Thursday, July 06, 2006

The Convent - form and content

Pip and I have really enjoyed watching The Convent on BBC2 the last 4 Wednesdays. There are a couple of things I want to comment on though.
Firstly, there is a very interesting article in this week's Church Times (no weblink available unfortunately), by Nick who was in the programme The Monastery and is now training for ordination. His basic point is that religion is not therapy and to confuse the two does a disservice to both. Religion is always focussed on the other - God primarily, and our neighbours (and is essentially corporate in nature)- whilst therapy is focussed on the self (and is essentially individualistic in nature). He felt that to a certain extent The Convent has allowed a blurring between the two. I think it's definitely true to say that the show did very much talk in terms of MY path, MY journey etc. etc. So Nick's point is that in a consumer culture, religion is now viewed as one more lifestyle option and is essentially about a personal 'detox for the soul' (which is how the show was advertised actually). What do other people think about this?
Secondly, I have been thinking about the monastic life in terms of form and content. Regular readers of this blog will know that the monastic tradition plays a very important part in the life of our community. Last Easter 8 of us made vows and committed to live by a Rule. The deeper I get into this whole thing the more I realise the power of these rhythms to change us individually and corporately.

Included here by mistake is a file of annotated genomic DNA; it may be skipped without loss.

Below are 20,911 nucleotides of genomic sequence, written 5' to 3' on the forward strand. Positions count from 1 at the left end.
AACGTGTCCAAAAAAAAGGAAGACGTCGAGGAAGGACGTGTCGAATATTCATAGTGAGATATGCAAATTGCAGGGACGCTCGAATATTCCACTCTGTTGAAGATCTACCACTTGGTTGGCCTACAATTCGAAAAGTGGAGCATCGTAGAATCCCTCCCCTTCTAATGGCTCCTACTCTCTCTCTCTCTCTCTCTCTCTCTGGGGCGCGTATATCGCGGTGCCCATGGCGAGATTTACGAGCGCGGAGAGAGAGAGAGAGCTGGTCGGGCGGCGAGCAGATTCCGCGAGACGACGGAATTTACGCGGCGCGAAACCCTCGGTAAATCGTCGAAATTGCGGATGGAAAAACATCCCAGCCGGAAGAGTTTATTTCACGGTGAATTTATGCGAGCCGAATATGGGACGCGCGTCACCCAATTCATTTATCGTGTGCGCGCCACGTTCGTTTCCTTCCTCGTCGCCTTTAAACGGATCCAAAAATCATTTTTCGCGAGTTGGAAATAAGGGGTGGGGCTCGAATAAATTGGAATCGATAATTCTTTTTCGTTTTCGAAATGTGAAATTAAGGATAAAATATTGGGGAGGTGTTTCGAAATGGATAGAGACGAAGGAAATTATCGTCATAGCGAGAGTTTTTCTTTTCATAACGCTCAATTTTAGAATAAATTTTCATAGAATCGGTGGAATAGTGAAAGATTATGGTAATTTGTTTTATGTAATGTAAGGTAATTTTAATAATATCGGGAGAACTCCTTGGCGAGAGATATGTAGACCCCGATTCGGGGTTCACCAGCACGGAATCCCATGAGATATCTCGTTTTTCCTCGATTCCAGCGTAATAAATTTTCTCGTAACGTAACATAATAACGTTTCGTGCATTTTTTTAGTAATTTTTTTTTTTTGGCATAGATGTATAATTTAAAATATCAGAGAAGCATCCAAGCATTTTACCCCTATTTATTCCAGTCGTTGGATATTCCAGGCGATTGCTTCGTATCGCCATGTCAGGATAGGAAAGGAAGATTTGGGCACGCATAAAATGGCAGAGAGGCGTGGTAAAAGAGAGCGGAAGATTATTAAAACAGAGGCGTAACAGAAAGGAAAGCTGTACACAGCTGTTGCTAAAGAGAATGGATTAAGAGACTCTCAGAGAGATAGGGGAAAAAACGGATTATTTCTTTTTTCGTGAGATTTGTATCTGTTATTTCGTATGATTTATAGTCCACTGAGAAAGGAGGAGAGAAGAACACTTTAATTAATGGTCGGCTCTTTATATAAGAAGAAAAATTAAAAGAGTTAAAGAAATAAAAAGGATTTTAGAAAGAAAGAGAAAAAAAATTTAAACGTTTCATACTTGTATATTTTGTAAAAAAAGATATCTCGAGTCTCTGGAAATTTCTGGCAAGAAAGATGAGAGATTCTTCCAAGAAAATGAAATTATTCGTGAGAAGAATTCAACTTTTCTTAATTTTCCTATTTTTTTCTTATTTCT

The 4 women who entered the Convent were certainly shaped by the pattern of the communal life - the regular times of prayer etc. But the content did seem to be often very dreary. Does that matter? Is it simply the patterns and the rhythms that shape us or does the content within these patterns matter? I guess we're probably all going to say that both are important, but what are the relative values?

1 comment:

Luke said...

I think that the relative values of The Convent experinece is only something that the four participants can commnet on.I agree that sometimes the content was dreary, but I think as with anything, there are going to be peaks and trough's.